In college, he majored in English, intent on a teaching career. He’d grown up loving English literature, he says, because living way out in the country meant they had no access to cable TV. Reading was his main recreation.
In 1999, after four years of college and deep in debt, he decided to postpone grad school.
“As an English major without any skills to speak of, I asked my dad what I should do,” says Ben. “He suggested I apply for work in Burgundy.”
That experience transformed his life. Returning home after working the harvest in Burgundy, he suddenly found himself “very hirable.” Rex Hill brought him on board, and he quickly rose to cellar master.
“As an English major without any skills to speak of, I asked my dad what I should do. He suggested I apply for work in Burgundy.”
“I was beginning to see the whole winemaking process borne out over a full calendar year,” he says. “It was a powerful moment. The importance of the work doesn’t stop, but the pace slows.”
Five years flew by at Rex Hill. When his father announced his impending retirement, Ben jumped in.
“I started as winemaker on January 1, 2005,” he says. “I was 27 years old and very much in over my head. He put the keys in my hand and went driving away.”
A decade later, Ben oversees a 12,000-case operation, content to remain at that size.
“We are zigging where the rest of the industry is zagging,” he says. “But if we were bigger, we’d be out selling rather than here staying close to the process.
“I never wanted to dramatically change the Bethel Heights style. If you have a good piece of ground, I think you can only get in the way of it.”
Alex’s path to his current role as winemaker for his family’s 90,000-case winery was a bit more convoluted. It was in 1970 that his parents, Bill and Susan Sokol Blosser, purchased an abandoned prune orchard and set about winemaking. They fit right in with the other Oregon wine pioneers, in that they all didn’t know what they didn’t know.
He says the best times were during harvest. One late-1980s crush stands out. “A crazy young Frenchman” named Benoit came from Beaune, France, to work with them, and it marked a turning point in Alex’s thinking.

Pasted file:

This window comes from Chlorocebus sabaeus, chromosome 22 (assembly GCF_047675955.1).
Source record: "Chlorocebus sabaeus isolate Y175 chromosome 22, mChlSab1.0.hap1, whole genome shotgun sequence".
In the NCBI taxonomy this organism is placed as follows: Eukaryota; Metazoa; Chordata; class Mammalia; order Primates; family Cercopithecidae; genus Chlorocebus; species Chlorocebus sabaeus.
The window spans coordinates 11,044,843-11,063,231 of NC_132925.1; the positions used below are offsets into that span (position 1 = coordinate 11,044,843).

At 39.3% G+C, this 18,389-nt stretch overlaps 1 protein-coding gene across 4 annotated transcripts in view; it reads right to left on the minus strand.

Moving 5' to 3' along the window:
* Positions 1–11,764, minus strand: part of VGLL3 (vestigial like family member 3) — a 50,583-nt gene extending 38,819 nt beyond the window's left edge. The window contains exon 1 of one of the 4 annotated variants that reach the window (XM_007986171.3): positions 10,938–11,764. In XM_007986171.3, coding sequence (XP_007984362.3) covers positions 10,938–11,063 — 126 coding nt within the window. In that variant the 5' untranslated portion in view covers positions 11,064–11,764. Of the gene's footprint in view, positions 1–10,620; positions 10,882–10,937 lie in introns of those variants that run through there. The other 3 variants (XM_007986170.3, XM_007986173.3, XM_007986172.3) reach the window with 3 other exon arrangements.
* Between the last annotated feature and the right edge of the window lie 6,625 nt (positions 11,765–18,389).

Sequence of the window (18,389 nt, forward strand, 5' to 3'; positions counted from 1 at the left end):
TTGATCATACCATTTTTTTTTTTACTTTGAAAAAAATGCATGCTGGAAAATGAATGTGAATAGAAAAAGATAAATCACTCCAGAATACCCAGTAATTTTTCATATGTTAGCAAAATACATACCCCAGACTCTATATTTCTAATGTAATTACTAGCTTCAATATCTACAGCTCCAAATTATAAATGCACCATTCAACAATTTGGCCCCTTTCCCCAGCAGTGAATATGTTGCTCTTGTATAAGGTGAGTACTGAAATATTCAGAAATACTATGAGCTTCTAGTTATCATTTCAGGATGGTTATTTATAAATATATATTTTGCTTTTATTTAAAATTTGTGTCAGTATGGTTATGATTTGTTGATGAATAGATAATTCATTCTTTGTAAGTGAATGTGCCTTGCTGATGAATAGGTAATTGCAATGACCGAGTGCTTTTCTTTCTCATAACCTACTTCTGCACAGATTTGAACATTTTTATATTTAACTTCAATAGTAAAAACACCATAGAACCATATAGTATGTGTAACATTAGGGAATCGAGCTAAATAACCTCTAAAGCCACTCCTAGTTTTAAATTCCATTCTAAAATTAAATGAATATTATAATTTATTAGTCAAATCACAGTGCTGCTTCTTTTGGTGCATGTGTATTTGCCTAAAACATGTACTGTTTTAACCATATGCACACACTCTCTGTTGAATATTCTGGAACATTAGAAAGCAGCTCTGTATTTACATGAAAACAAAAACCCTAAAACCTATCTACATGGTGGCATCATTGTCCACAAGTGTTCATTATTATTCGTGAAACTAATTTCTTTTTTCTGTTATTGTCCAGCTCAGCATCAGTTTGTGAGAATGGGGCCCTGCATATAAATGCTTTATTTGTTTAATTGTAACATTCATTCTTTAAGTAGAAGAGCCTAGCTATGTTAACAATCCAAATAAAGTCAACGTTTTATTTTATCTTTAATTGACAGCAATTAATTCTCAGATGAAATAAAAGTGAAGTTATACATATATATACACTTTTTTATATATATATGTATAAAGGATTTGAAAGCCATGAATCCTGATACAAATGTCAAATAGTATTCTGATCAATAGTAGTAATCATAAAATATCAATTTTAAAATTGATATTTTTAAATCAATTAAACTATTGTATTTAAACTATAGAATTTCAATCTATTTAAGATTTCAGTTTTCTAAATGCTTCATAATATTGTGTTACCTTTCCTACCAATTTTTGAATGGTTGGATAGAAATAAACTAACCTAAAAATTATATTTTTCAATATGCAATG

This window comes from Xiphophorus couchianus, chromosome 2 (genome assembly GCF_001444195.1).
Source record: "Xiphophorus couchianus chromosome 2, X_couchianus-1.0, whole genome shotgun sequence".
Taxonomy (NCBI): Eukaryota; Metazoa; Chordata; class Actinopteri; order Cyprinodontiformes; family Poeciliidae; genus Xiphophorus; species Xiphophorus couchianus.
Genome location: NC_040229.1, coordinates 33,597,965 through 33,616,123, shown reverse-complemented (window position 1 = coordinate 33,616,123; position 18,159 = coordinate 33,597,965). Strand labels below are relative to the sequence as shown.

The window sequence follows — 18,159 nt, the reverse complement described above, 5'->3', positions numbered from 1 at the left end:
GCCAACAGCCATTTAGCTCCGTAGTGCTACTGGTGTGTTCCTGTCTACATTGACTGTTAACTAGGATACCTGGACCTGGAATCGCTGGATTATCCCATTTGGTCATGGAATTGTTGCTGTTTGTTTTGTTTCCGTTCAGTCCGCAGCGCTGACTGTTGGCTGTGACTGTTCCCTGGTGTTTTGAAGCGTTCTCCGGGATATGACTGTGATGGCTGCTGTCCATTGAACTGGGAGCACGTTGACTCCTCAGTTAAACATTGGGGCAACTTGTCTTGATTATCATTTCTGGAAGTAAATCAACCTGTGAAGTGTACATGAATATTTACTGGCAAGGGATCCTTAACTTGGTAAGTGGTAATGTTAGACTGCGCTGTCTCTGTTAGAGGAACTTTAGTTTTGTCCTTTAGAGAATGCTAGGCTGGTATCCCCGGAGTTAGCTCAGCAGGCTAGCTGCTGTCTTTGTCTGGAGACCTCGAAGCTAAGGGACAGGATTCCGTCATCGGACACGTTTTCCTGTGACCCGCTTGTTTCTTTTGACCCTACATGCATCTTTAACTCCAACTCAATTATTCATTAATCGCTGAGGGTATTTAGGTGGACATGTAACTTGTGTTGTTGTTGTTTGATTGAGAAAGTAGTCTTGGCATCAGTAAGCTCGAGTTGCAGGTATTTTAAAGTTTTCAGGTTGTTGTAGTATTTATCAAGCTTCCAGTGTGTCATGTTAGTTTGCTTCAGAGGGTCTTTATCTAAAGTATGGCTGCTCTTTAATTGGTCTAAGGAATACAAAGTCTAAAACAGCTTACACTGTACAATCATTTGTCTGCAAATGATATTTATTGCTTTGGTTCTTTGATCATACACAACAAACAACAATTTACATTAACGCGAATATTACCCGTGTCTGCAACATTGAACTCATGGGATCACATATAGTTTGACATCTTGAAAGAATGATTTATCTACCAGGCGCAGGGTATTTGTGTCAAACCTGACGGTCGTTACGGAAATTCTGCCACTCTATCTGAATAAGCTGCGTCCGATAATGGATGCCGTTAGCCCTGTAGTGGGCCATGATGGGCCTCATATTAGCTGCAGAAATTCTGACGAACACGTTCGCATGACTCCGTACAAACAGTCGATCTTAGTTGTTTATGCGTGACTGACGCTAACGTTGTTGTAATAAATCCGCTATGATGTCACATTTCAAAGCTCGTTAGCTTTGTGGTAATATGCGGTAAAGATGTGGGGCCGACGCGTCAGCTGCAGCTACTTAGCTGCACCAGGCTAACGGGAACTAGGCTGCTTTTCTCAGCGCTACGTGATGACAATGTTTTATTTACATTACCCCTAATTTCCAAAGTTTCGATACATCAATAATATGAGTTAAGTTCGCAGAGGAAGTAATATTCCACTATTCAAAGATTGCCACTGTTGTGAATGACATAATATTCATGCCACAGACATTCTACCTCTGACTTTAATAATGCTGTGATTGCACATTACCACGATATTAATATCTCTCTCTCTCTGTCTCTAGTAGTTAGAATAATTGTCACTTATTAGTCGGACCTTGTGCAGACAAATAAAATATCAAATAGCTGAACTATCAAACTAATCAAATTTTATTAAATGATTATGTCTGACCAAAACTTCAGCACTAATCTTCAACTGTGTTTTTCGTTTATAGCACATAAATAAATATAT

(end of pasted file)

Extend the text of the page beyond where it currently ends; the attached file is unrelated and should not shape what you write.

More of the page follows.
“It really hit me that I was in an industry that was more than just a lot of work,” says Alex.
Benoit insisted that winemaking was something beautiful and important, and his passion made a lasting impression.
“I remember coming down into the winery one afternoon, and Benoit was fighting with our winemaker,” says Alex. “He’d taken off all his clothes to do punch downs. It was Old World meets the New World, right here at Sokol Blosser. It left an impression that I haven’t forgotten.”
“Sales gave me a different view. You can make great wine, but if you can’t sell it, you’re nowhere.”
Following short stints at several colleges and a term in the Air Force Reserves, Alex took seasonal work at Archery Summit Winery and other nearby wineries. That was followed by a sales position at Columbia Distributing. Only in 1998 did he return to a fulltime sales job at Sokol Blosser.
“This was when I realized that I love the industry,” he says. “I’d been trying to escape its gravitational pull, but kept going back to it. Sales gave me a different view. You can make great wine, but if you can’t sell it, you’re nowhere.”
Fast forward to 2013, when winemaker Russ Rosner decided to retire, and Alex finally took the reins. He’s jumped into experiments with native yeast, different maceration procedures, lower barrel toast levels and more. The popular Evolution wines will continue as before, while the estate Pinot Gris and Pinot Noirs will be the ones, he expects, that will change the most.
Looking back, he offers this advice: “Once you’re married and settled, it’s very hard to work someplace else. Do it when you’re young and single. That really is a huge résumé builder if you want to make wine for a living.”
Following harvest in 1989 at the family’s Elk Cove Vineyards and his high school graduation, Adam decided to take a gap year before college.
He traveled through Europe and visited with some of the many wine families that the Campbells had met over the years. Still unsure about a career, he returned to study political science at Lewis & Clark College.
Parents Pat and Joe Campbell planted their first 10 acres of Pinot Noir and Chardonnay when Adam was just 4.
“I always say that the Campbell kids were Elk Cove’s first workforce, and that’s why we all ran away from home as soon as we were able,” says Adam.
“If you don’t have that passion, it just seems like a lot of work. For me, it’s not work at all.”
On a serious note, Adam says: “My brothers and sisters like wine, and the property we grew up on. But the people who are successful truly love wine and the chance to make something creative.
“If you don’t have that passion, it just seems like a lot of work. For me, it’s not work at all. When I’m on the tractor or forklift, I’m constantly thinking about everything you can do to push the envelope on quality.”
In 1994, after he spent his junior year abroad, he decided to come back home. He took over running the vineyards, with his mom managing sales and his dad doing the winemaking. Over the next five years, a natural transition into winemaking followed.
“When you put all your love into the vineyard, you start wanting more input into the final product,” says Adam. “In 1997, I began to work with my dad on the winemaking. After I took over in 1999, he’s really never said anything other than ‘Good job, son.’ He realized he had to step away.”
Elk Cove is transitioning to 100% estate grown wines from its 350 acres of vineyard. The Pike Road label blends purchased Willamette Valley grapes with fruit from the estate’s young wines.
“My parents get to do the fun stuff now,” says Adam. “We had a great wine club dinner recently, and they got to meet the customers, have a nice dinner and get thanked by 100 people who love what they started here.”
- 1Jason Lett
- 2Luisa Ponzi
- 3Ben Casteel
- 4Alex Sokol Blosser
- 5Adam Campbell